Seattle SuperSonics, Bob Hopkins, 5 wins:  Hopkins is involved in one of the more famous stories of the in Seattle history.  Hopkins was a decent pro in the 1950s for Syracuse and a cousin of Bill Russell, who had been the GM/coach in the mid-1970s.  When Russell stepped down, Hopkins replaced him as coach for the 1977-78 season.  Hopkins started out 5-17 before being fired for Lenny Wilkens.  As we all remember, Wilkens went 42-18 and led the team to the NBA Finals and Hopkins never coached again.  In retrospect, some think Hopkins got something of a raw deal.  Slick Watts in his “Tales from the Seattle Supersonics” said that Hopkins: “had a passion for the fame.  I think his passion was too great for athletes.  I thought he was responsible for getting the players who won the championship.  But he will never get credit for it.  They should put a little picture of Bob by Lenny’s picture in the Hall of Fame.”

Toronto Raptors, Darrell Walker, 31 wins:  Walker, was a tough defensive point guard in the 1980s and a buddy of Isiah Thomas.  Isiah installed Walker in as the coach for the Raptors’ second season (1996-97).  Walker was an Isiah hire and when Isiah left the franchise, Walker was now on borrowed time and exacerbated the problems by being very frank about the team’s struggles and flipping the fans the bird after being ejected from a game.  Walker was finally let go (officially it was a resignation) when the team traded star point guard Damon Stoudamire, the last vestige of the Isiah regime.

Utah Jazz, Scotty Robertson, 1 win:  If any situation mirrored the Carlesimo/ Oklahoma City situation it was with the New Orleans Jazz in 1974-75.  The Jazz were in their first season and clearly weren’t going to be very good.  Robertson started off 1-14 (a bit worse than P.J.’s 1-12 start this year) and was let go because management didn’t like seeing the obvious results of the talent they gathered.  It was impossible to expect respectability from an expansion team but Robertson was fired anyway (he would go on to coach the Bulls and Pistons and later become a ubiquitous assistant coach around the NBA in the 1990s and 2000s).  Perhaps it was karma but Fred Rosenfeld, the president who fired Robertson, was also fired a few weeks later.

Washington Wizards, Mike Farmer, 1 win:  Farmer was a heady veteran for several teams in the NBA in the 1960s.  After 1965-66, Farmer was hired to coach the Bullets, who were supposed to be pretty good, with Gus Johnson (they had gone 38-42 but made the playoffs the past two seasons).  A 1-8 start was enough to get him fired. 

Toronto Raptors 

12/3    Fire Sam Mitchell and name Jay Triano interim coach

Mitchell is the coach who had the biggest expectations going into the season.  The Raptors, despite their weaknesses, should be a little bit better than they’ve been.  The question is whether Mitchell’s history and present performance earned him a bit more time.  Without knowing all the behind the scenes facts, I would’ve thought that Mitchell was entitled to a little more time, particularly since they did not even have a clear replacement ready.  Mitchell may not have won a playoff series but the team has been solid before.  Is an 8-10 record really that much of a tragedy at this point?  Letting Mitchell go is a justifiable move but I, personally, err on the side of keeping stability unless there is a good reason to change and, here, I didn’t see such a reason.  Perhaps Colangelo wanted a chance to hire his own man (he inherited Mitchell) but this probably could’ve waited until January before the plug was pulled.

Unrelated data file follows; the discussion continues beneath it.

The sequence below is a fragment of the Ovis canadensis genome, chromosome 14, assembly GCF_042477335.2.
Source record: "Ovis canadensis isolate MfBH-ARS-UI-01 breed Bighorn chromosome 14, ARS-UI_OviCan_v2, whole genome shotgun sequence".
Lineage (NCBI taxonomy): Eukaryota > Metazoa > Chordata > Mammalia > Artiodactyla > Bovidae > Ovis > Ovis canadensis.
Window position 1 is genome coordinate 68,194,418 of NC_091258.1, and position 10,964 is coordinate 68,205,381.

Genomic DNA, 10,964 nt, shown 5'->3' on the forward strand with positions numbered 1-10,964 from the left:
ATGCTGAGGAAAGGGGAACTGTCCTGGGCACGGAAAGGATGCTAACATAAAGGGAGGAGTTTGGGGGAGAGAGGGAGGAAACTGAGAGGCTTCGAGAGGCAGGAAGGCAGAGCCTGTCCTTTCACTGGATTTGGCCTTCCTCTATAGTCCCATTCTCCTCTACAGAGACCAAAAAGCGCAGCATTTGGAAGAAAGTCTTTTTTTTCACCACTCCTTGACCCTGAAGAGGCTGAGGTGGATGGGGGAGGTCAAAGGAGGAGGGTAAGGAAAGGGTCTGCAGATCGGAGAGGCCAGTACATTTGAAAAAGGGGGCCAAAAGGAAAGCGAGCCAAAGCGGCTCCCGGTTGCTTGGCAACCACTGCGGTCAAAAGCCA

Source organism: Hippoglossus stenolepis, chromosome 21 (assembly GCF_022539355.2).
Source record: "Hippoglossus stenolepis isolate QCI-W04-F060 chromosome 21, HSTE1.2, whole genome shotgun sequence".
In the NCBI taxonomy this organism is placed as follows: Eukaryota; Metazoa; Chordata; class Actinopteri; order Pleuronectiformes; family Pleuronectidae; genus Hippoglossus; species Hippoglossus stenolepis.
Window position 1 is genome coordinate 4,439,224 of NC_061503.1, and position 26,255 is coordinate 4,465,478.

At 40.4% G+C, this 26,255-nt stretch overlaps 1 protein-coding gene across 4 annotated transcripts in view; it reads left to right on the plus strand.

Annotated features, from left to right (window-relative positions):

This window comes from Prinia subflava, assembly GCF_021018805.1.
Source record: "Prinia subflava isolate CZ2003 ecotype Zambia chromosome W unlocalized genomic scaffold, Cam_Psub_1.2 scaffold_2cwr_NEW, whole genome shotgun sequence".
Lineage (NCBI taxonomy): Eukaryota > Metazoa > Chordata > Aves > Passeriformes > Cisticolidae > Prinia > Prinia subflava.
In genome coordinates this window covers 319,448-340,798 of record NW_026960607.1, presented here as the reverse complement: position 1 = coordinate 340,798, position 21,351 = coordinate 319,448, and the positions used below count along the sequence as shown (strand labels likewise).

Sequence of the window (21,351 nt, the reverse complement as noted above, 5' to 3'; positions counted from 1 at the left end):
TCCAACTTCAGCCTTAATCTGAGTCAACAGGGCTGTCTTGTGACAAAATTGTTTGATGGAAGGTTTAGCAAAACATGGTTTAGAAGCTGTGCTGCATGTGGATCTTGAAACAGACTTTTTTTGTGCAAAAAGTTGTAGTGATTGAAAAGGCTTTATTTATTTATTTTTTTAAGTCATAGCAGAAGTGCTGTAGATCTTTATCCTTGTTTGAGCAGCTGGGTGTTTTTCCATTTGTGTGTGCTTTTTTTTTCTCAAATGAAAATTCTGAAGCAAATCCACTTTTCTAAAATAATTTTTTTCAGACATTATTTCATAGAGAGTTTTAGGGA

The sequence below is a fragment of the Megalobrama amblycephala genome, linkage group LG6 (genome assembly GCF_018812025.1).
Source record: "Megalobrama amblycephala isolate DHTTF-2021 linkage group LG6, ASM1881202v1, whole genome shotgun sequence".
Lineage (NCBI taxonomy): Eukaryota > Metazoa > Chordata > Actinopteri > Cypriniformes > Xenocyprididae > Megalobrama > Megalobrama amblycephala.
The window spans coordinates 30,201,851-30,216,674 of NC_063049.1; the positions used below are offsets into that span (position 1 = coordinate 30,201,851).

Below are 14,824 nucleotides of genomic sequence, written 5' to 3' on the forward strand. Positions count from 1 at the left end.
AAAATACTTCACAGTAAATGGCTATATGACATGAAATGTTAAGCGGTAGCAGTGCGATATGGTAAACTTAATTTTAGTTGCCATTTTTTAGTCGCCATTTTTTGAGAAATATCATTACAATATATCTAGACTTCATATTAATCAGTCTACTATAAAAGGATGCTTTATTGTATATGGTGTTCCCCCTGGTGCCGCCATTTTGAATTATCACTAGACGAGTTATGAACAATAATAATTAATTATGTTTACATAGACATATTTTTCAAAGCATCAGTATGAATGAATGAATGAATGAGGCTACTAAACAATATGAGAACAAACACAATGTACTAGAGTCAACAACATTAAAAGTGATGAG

Triano is an  interesting hire, as the first Canadian head coach in the NBA and a long-time Toronto assistant.  I don’t have much of a read on whether things will change playing time-wise here with Triano.  His first order of business will have to be to figure out how to allot playing time at shooting guard and small forward, where Anthony Parker, Jason Kapono, Jamario Moon, Andrea Bargnani all have drawbacks. 

Washington Wizards 

11/24    Fire Eddie Jordan and name Ed Tapscott interim head coach

This is probably the least fair firing of all three.  Yes the team was terrible but Jordan has been the most successful coach in Washington in almost 30 years (admittedly that is not the highest standard to judge against).  The team was obviously going to stink without a healthy Gilbert Arenas and the failings here are much more related to upper management decisions.  It’s not that Jordan is a genius but four straight playoff appearances entitled him a chance to at least see if he could make the team work when Arenas returns.  Unless Ernie Grunfeld gets really lucky in the draft or trade market, the Wiz will not likely improve in the near future and blaming Jordan seems to be a case of scapegoating.   Of course, the firing won’t change anything here.  The team is built poorly and eventually managements poor choices will come home to roost.